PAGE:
I moved from London to Bristol in 2004 and I’ve lived here ever since. I know Bristol like the back of my hand.

My family are originally from Somaliland, and Bristol has a thriving Somali community which is a lot closer than that of London because of how big London is.

The community here is just as diverse as back in London, but so much more compressed so I think that’s what my family found really appealing.

My friends and family would describe me as passionate about the things I love, like my family, writing, and Somali culture, and a bit all over the place.

I like to know what’s happening with my people. We’re very close-knit, so it runs in the family to know what’s going on with each other, and it’s nice to know what’s happening without having to go out of your way.

You can ask someone what’s going on and anyone would know. I also like reading books – big chunky books, and learning new skills like computer programming. It’s something that doesn’t directly apply to me but it’s something that I’d like to learn.

I don’t have traditional hobbies; I’m not a sports guy, but I really enjoy cerebral things. I enjoy trying to make my best self.

I’m studying Criminology at university at the moment, but I’m also looking to pursue creative writing in my own time.

Once I graduate, I could go down the route of human resources, or go into the police and both seem really interesting.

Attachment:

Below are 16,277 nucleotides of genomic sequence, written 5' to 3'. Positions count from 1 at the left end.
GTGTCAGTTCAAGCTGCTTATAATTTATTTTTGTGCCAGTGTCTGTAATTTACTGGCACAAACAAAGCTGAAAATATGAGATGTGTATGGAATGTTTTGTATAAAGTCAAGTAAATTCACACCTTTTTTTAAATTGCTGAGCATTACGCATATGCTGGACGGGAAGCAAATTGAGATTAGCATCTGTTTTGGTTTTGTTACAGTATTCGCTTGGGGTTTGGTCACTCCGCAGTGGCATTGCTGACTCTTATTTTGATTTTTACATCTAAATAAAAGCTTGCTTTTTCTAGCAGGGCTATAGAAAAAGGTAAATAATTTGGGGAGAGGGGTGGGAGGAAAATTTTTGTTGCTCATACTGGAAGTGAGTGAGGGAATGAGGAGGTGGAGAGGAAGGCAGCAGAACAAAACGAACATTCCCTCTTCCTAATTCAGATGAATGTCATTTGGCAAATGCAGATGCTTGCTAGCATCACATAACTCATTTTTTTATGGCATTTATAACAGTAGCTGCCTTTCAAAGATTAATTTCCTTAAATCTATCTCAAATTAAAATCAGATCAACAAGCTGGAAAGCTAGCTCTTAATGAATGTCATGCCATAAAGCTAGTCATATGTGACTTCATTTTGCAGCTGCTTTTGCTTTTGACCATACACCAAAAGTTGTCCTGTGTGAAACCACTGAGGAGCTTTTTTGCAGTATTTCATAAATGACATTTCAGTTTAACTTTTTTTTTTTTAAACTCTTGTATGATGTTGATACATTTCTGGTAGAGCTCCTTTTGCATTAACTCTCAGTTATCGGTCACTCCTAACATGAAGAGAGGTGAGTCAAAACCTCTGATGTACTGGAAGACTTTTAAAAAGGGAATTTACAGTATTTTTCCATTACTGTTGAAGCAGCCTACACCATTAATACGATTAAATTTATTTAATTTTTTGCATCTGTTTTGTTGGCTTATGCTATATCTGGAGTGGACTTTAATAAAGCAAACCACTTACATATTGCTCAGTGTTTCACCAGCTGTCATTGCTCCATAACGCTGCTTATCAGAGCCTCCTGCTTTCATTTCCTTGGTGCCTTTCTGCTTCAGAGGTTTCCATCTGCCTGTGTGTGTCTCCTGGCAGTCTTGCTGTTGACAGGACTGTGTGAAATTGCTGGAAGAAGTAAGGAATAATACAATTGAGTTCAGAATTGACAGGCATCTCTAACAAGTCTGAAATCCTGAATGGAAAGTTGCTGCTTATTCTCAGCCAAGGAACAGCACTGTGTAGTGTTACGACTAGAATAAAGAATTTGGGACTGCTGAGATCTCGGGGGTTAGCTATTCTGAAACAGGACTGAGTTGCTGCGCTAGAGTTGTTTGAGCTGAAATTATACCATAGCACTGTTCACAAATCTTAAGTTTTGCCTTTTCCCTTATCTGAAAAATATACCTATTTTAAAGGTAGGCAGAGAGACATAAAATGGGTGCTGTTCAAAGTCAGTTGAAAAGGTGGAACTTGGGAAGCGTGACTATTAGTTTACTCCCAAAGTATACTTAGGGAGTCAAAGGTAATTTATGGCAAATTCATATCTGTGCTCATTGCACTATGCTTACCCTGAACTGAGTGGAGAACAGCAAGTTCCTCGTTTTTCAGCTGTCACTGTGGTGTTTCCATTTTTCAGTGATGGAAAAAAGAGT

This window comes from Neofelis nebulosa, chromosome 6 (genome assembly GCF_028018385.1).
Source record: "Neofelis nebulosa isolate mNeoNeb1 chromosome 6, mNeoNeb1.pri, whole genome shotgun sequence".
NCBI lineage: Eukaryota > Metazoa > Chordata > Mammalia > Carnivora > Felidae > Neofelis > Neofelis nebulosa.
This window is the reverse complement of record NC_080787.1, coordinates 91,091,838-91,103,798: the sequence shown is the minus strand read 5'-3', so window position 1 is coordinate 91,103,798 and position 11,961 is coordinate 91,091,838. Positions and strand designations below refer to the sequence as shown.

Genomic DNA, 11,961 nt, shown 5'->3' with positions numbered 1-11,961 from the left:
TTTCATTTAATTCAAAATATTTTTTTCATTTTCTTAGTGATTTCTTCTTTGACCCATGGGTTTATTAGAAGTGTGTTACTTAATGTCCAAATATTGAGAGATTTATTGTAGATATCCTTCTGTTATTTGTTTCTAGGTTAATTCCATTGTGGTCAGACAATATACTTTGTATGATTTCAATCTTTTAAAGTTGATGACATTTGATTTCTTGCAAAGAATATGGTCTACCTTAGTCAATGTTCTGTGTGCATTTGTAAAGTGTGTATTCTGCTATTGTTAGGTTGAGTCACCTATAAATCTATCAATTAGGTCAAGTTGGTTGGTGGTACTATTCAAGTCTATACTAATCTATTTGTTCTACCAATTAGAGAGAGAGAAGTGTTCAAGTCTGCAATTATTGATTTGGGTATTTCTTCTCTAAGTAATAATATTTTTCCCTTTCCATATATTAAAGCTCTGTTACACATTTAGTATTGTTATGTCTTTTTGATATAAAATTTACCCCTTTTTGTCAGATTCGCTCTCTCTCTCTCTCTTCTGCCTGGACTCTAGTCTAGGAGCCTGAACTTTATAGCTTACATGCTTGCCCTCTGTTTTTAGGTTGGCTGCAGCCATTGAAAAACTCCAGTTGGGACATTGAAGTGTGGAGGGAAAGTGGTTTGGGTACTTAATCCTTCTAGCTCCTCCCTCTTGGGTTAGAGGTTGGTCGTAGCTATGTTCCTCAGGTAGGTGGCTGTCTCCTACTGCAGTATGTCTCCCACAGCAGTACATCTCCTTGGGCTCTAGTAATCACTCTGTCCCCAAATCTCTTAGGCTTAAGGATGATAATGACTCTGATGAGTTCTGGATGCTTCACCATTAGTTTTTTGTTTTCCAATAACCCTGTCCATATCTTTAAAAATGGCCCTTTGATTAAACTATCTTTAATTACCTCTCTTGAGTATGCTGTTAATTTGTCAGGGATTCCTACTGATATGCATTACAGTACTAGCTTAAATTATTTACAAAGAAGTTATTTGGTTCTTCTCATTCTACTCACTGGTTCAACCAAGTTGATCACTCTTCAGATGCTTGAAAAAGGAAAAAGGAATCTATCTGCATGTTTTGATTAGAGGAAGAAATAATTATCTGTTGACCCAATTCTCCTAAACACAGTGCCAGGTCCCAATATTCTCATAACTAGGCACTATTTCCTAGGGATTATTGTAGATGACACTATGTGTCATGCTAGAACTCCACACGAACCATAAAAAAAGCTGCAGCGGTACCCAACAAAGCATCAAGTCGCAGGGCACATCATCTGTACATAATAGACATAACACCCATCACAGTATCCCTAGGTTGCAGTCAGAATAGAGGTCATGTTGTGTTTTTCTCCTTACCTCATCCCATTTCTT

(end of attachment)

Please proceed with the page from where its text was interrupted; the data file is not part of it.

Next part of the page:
Writing is something that sort of happens in small pockets. I’ll have a few days where I can write for hours and hours on end.

I try not to make writing a chore. It’s always more of a cathartic thing for me. It’s something I’ve done since I was a little kid.

Babbasa was sort of handed to me on a silver plate because I was helping a friend out and overheard a conversation with Pravanya.

I was very intrigued about what Babbasa could do, and how they could make me a better person, and how I could help out the community in Bristol.

I gave Babbasa a go, gave my everything to it, and am here now having hosted their Needs & Aspirations panel discussion at the Our Bristol, Our World youth conference.

To begin with, I wasn’t very good with big crowds, and it sorted paralysed me with a fear of failure or fear of getting things wrong. It was easier for me to stay in my comfort zone.

But doing the focus groups and getting all that information for the conference and hosting that panel and intermediating people helped to bring me out of my shell.

The experience allowed me to understand that I was too comfortable and that expanded my horizons. Ever since then I’ve been trying to widen those horizons further, because it’s a lot more fulfilling to try new things, and it’s better for your CV.

I got to work on my time management too. I think it’s been nice to be held to deadlines because I can compartmentalise everything that I need to do. It’s something that I’m proud to say I can do now.

Zoe and Prav said that public speaking is one of the things that I can do well. I think I still need to work on it, but I can now say that I’ve done it.

For now, I have two end goals – one is more realistic and one is more aspirational.

Realistically, I’m looking to finish my degree and go into human resources or criminology-based jobs.

My aspiration, and what I hope to get out of Babbasa is getting a mentor and making writing a much better prospect for me.

I would love to finish a book, but I’m trying to work my way up to that. I’m going to try and work up from short stories into novels. But I don’t want to ever make it a chore for me.